If one believes that Americans should retire in poverty, then they will also agree with elected officials who believe that the era of defined benefit plans is over.

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Another career criminal caught with body armor

By LAPPL Board of Directors on 03/10/2010 @ 11:15 AM

In December, a California appellate court ruled that the 10-year-old law banning possession of body armor by anyone with a violent felony conviction was unconstitutional because the “average person” wouldn't be able to tell which types of bulletproof vests were prohibited. Scarcely two weeks after the court struck down body armor ban, the real world provided yet another example of the absolute necessity of the law.

Maybe Ezra Hooker Sr., a felon with a lengthy criminal record (19 arrests and four convictions), had heard of the decision before he led LAPD officers on a high-speed chase on several freeways on January 4, 2010. After all, during the chase he threw a sawed-off rifle out the window of his car, which he doubtlessly was aware he was prohibited from possessing. He was likely fleeing police because he was also aware that (allegedly) pointing said rifle in a woman’s face was a violation of the law. But with the highly publicized court ruling weeks earlier, Hooker didn’t need to worry about discarding his body armor since possessing it wouldn’t add to his rapidly mounting legal woes.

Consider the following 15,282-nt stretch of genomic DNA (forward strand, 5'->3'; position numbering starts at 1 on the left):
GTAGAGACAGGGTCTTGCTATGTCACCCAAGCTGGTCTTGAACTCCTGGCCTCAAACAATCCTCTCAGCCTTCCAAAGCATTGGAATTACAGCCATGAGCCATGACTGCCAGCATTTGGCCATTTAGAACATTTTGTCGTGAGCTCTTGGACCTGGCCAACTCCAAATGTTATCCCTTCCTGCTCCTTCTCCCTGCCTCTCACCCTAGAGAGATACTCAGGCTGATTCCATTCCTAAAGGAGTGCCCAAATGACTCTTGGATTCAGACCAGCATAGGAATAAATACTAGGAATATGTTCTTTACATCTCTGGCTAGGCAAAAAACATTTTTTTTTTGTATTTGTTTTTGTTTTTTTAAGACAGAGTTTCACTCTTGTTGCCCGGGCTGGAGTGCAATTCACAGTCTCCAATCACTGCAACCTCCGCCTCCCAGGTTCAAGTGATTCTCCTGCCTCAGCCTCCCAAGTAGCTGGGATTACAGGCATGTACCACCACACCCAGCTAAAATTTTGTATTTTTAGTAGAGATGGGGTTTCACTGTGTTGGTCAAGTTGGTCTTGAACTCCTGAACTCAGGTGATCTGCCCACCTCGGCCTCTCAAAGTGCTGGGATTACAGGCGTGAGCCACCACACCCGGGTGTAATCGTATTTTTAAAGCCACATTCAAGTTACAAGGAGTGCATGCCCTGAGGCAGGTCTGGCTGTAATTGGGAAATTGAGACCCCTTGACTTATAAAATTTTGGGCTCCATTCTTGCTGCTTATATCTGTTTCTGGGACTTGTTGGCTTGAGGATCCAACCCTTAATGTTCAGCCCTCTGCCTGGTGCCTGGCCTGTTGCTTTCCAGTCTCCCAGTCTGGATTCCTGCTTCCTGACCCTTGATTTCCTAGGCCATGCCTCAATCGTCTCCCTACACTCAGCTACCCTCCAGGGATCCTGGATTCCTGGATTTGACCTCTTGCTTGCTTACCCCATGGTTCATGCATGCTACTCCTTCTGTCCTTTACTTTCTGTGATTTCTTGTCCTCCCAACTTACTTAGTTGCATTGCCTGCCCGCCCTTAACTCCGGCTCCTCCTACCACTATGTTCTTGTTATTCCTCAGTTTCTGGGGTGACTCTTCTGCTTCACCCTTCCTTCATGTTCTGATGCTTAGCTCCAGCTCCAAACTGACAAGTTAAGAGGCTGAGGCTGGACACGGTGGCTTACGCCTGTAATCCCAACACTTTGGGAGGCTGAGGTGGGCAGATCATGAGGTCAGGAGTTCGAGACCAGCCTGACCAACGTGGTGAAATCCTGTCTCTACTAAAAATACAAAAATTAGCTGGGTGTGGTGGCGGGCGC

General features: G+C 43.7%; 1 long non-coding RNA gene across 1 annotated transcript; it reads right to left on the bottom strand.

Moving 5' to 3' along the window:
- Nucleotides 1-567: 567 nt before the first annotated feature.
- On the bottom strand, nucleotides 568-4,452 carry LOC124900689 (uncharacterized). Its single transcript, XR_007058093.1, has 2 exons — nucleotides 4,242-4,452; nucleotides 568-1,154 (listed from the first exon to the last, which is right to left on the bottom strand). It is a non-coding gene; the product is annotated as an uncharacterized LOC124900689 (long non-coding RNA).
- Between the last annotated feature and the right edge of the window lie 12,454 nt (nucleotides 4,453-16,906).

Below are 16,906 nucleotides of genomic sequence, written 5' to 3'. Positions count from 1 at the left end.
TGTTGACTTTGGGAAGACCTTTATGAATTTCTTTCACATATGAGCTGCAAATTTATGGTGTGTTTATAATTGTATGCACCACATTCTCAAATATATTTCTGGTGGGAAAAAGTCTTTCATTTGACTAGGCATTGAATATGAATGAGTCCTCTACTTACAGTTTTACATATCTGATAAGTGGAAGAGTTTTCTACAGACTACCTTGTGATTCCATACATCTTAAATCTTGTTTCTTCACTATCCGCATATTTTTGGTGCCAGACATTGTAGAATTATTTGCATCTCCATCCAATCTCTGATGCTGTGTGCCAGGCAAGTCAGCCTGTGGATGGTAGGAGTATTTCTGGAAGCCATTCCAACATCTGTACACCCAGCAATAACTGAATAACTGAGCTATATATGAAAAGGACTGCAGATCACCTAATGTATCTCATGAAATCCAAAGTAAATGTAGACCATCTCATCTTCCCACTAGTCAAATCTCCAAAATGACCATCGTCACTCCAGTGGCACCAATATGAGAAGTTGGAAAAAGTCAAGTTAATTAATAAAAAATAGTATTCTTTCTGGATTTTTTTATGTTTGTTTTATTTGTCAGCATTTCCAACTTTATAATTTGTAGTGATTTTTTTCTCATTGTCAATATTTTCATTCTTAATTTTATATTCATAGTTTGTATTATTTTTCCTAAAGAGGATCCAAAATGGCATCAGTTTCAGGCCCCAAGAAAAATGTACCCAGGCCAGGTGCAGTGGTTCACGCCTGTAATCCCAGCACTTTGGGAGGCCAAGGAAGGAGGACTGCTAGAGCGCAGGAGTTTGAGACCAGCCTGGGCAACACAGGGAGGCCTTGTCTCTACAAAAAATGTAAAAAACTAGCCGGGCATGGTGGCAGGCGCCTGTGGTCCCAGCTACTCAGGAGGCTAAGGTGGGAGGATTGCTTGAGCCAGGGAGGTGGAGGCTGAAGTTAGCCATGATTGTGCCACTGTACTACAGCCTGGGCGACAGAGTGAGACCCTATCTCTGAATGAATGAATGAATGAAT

As we – and the dissenting judge – pointed out in our sharp criticism of the court ruling, the original law did not leave violent felons in a state of confusion about what constituted body armor.

Felons with a history of violence who are allowed to wear body armor and are possessing weapons are a lethal threat to public safety. Case in point – Ezra Hooker. Fortunately for the responding officers, Hooker discarded his weapon during the chase and was unable to put up any resistance after crashing his car into a wall. However, had things gone a little differently, officers would have been facing a violent armed felon who, by wearing body armor, would have escalated his lethality in a potential shootout.

This latest case further underscores the message that we have been hammering home the past few months – that felon parolees released early from prison pose an avoidable danger to our communities. Hooker wasn't wearing body armor because he was going to visit his mother or look for a job. He was armed and wearing body armor because he was again engaged in his chosen profession of criminal activity.